I understand—and anticipate—these points of view. I ultimately chose to keep the focus on the growing segment of working women across the vast section of humanity that makes up all Muslim women, because their story remains largely untold. Understanding more about their lives is imperative for understanding the rest of their modern societies, today and in the future. I start by laying out the shift in education over the last decades and how it created the foundation for the present-day trends in the labor force. I then dive deeper into the implications for women who have made the migration from home to work and the uncharted waters they often have to navigate in their societies as they do so, the unprecedented new opportunities offered to them by digital technologies, and the impact of their newly expanded set of options on the marriage market. Next, I explore the role of leaders—in both the economic and political space—in helping or hindering the change under way, and finally, what the future might hold for the working women of the Muslim world. I share the lives of about thirty women—and men—in depth in the pages that follow in addition to insights from scores of others. Some are low-skilled workers; others are intellectuals or business practitioners; still others are some of the richest or most powerful business and political leaders in the world. Through their stories, across their countries and regions, we can begin to understand how the sweeping changes in education and employment for women unfolded and how they are creating a new future.
The millions of individual decisions being made in households and families about education and employment for women eventually add up to a massive new segment of work and productivity, and subsequently an unprecedented rising—and very likely disruptive—power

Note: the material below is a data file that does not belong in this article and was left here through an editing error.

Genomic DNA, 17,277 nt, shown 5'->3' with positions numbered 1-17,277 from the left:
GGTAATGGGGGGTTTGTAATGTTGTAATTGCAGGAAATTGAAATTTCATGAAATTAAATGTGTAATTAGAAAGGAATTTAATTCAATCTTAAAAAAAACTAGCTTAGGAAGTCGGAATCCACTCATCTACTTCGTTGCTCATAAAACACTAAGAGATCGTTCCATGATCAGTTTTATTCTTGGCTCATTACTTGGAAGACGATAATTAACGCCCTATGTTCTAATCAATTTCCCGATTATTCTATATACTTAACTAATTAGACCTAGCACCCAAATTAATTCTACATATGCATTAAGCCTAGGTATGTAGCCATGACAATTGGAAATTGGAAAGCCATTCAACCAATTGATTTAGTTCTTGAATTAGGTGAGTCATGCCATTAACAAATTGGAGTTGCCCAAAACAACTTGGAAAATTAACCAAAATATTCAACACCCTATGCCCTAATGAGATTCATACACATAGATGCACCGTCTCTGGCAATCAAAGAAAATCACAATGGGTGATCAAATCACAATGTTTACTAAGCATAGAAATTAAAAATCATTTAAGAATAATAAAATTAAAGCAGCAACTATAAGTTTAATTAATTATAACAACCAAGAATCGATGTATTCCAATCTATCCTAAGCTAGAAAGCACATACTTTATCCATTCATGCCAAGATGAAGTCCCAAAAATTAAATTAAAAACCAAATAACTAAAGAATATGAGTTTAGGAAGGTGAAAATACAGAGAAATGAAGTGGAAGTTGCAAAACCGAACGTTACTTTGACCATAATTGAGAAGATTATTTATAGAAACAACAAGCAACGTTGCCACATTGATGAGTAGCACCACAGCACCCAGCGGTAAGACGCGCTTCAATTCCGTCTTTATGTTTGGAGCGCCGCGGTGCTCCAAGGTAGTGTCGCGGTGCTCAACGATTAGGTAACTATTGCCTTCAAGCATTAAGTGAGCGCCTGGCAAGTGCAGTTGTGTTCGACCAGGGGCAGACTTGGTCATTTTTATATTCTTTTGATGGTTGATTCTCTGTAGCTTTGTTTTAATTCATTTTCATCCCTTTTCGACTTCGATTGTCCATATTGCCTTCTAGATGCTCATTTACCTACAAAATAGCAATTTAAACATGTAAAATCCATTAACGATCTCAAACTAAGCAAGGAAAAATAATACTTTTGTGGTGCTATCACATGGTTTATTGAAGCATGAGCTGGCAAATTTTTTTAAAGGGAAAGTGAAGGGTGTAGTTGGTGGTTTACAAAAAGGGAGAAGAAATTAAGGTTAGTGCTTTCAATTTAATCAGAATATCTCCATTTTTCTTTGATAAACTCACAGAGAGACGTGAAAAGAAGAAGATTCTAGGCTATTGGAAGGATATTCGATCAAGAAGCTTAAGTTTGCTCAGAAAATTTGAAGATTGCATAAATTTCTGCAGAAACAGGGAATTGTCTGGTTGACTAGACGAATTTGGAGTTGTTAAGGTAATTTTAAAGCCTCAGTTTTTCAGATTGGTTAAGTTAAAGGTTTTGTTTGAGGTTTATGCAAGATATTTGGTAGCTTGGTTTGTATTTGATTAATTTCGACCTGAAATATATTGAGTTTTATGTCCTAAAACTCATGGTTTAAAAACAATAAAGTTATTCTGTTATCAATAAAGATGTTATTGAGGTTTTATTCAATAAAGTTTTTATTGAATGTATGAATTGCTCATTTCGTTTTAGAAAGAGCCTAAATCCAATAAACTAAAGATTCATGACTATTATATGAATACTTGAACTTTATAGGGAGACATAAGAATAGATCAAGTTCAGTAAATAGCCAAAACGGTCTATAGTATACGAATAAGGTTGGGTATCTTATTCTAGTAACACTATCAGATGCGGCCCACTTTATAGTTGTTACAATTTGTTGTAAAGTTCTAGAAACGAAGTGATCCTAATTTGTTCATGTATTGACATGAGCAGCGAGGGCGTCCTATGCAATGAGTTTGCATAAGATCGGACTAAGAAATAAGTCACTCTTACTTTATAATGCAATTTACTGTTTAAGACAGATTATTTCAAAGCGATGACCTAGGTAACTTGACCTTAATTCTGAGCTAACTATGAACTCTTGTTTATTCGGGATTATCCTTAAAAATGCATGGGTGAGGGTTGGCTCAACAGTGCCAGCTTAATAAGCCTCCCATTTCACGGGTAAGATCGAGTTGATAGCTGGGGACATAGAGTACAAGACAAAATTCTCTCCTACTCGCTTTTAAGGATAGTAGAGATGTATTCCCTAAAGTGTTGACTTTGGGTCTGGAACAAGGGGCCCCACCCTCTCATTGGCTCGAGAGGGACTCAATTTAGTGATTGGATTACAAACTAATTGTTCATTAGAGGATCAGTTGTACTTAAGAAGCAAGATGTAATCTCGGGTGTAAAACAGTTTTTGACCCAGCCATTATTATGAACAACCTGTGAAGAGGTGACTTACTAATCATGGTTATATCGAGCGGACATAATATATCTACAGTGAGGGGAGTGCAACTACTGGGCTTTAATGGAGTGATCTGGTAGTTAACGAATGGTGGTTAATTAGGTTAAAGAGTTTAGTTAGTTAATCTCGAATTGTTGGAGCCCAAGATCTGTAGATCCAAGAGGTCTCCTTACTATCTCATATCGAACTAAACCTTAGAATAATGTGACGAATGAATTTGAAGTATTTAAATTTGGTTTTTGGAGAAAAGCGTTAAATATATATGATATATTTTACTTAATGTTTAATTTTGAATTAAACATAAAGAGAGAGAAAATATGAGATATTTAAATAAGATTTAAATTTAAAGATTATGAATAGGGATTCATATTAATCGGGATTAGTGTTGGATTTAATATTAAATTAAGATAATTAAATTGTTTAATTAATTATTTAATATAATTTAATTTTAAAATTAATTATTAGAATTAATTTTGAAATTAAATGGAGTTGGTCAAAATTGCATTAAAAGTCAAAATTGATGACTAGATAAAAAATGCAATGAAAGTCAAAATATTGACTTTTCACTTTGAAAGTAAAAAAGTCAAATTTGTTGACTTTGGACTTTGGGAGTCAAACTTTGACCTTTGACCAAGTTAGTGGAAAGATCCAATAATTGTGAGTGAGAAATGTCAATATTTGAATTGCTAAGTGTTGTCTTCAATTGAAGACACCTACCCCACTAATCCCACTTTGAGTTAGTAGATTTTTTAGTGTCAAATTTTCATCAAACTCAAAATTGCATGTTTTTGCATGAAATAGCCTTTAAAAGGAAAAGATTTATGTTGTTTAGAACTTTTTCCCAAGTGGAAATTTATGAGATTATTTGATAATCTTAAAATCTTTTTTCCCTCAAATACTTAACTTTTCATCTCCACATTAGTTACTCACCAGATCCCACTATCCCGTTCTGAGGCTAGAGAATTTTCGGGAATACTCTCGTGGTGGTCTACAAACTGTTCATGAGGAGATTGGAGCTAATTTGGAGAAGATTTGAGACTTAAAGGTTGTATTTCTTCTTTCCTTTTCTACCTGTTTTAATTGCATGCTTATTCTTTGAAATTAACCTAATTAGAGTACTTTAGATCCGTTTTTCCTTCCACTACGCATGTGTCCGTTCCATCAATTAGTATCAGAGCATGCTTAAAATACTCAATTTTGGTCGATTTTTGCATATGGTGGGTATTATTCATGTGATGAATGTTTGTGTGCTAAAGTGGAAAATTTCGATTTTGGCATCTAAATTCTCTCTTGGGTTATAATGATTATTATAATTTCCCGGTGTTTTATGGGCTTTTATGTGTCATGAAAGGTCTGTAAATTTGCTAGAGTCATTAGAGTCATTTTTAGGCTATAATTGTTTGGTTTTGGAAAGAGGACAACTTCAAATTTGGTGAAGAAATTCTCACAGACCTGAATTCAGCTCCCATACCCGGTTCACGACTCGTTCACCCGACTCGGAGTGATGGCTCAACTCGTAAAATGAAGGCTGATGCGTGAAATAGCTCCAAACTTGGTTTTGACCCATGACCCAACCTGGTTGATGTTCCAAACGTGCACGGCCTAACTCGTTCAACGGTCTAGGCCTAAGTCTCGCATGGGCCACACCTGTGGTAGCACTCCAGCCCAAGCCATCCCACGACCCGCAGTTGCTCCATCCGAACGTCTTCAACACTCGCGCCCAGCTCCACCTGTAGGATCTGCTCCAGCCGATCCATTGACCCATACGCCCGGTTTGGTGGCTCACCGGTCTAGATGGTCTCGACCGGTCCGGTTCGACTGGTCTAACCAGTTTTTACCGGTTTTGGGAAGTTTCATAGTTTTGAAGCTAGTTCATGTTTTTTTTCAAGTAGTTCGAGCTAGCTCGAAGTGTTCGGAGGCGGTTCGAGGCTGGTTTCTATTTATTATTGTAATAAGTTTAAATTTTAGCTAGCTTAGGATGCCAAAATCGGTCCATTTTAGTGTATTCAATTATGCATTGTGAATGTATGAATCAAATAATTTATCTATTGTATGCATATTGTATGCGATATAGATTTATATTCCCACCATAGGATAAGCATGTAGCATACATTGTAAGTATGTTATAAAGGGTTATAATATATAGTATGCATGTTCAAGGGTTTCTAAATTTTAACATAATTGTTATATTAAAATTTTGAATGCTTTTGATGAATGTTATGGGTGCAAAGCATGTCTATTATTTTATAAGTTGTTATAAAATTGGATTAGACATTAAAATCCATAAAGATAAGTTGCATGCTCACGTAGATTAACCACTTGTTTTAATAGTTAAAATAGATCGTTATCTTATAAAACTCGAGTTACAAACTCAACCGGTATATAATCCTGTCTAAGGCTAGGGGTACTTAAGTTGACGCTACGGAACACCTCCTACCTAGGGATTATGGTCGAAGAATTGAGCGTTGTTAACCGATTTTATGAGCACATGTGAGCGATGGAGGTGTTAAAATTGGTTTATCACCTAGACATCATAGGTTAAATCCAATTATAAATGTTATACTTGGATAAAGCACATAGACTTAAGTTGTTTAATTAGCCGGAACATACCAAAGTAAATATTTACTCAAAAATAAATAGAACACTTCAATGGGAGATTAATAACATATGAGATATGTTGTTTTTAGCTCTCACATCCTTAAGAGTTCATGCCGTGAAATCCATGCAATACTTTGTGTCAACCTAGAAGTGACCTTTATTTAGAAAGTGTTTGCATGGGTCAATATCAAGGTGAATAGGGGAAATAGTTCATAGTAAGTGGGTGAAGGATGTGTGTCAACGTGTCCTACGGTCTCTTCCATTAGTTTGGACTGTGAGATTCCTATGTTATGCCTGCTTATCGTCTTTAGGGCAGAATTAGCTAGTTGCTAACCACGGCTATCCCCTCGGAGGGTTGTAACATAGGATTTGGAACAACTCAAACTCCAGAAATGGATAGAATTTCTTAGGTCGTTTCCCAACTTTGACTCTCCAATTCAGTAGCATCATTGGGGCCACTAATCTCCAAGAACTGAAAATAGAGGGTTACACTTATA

- "A much-needed celebration of courageous women, and a reminder that education for girls and women can transform our communities and our world."—Malala Yousafzai, Co-Founder, Malala Fund
- "A stirring read on the essential role of working women in the Muslim world. Saadia Zahidi deftly describes the personal and political, emotional and economic, local and global dynamics that are finally enabling women to gain the opportunity and the power that they deserve. The world will be a better place because of it."—Adam Grant, New York Times bestselling author of Give and Take, Originals, and Option B with Sheryl Sandberg
- "Work is a source of identity, meaning, dignity, and fulfilment for many of us. For the women who have joined the workforce in the Muslim world-and for their societies-it is nothing short of transformational. Fifty Million Rising is an indispensable guide to a unique and hopeful economic story."—Klaus Schwab, Founder and Executive Chairman, World Economic Forum
- "Fifty Million Rising shows how digital technologies are enhancing opportunities for a new female workforce in the emerging markets of the Muslim world. If you care about technology and social inclusion, you need to read Saadia Zahidi's important book."—Erik Brynjolfsson, Professor at MIT and co-author of The Second Machine Age and Machine | Platform | Crowd
- "Impressive. Drawing on economic data and interviews with female domestic workers, entrepreneurs, doctors, and C.E.O.s, Zahidi relates daunting and largely unheralded journeys."—New Yorker
- "Starting with her arresting insight that the first convert to Islam - Khadija, the wealthy trader who later married the prophet Muhammad - was a businesswoman, Zahidi explores this under-researched area with élan and a wealth of reportage."—Financial Times
- "In this lucid presentation, [Zahidi] draws on 200 interviews to depict an inexorable march forward for Muslim women, who are set to make up over 30 percent of the global Muslim work force by 2030."—Foreign Affairs
- "Zahidi provides an engaging, clear-eyed analysis of the dynamic economic changes that may usher in a new 'Golden Age' of Islam. Her book subverts prevalent stereotypes about Muslim women through their personal stories and contributions to their respective societies. Their resilience, determination and pioneering spirit will leave an indelible mark for years to come."—Globe and Mail
- "Zahidi makes her literary debut with an informative and revealing look at the work life of Muslim women throughout the Middle East and South, Central, and East Asia... A well-documented and fresh perspective on Muslim society."—Kirkus Reviews
- "In this fascinating look at a monumental shift, Zahidi elevates the voices of women across the world who speak about their motivations, successes, and challenges in forging new paths."—Booklist
- "A valuable baseline for measuring future progress and helps to debunk Western myths about Muslim women."—Publishers Weekly
- On Sale
- Jan 30, 2018
- Page Count
- 288 pages
- Bold Type Books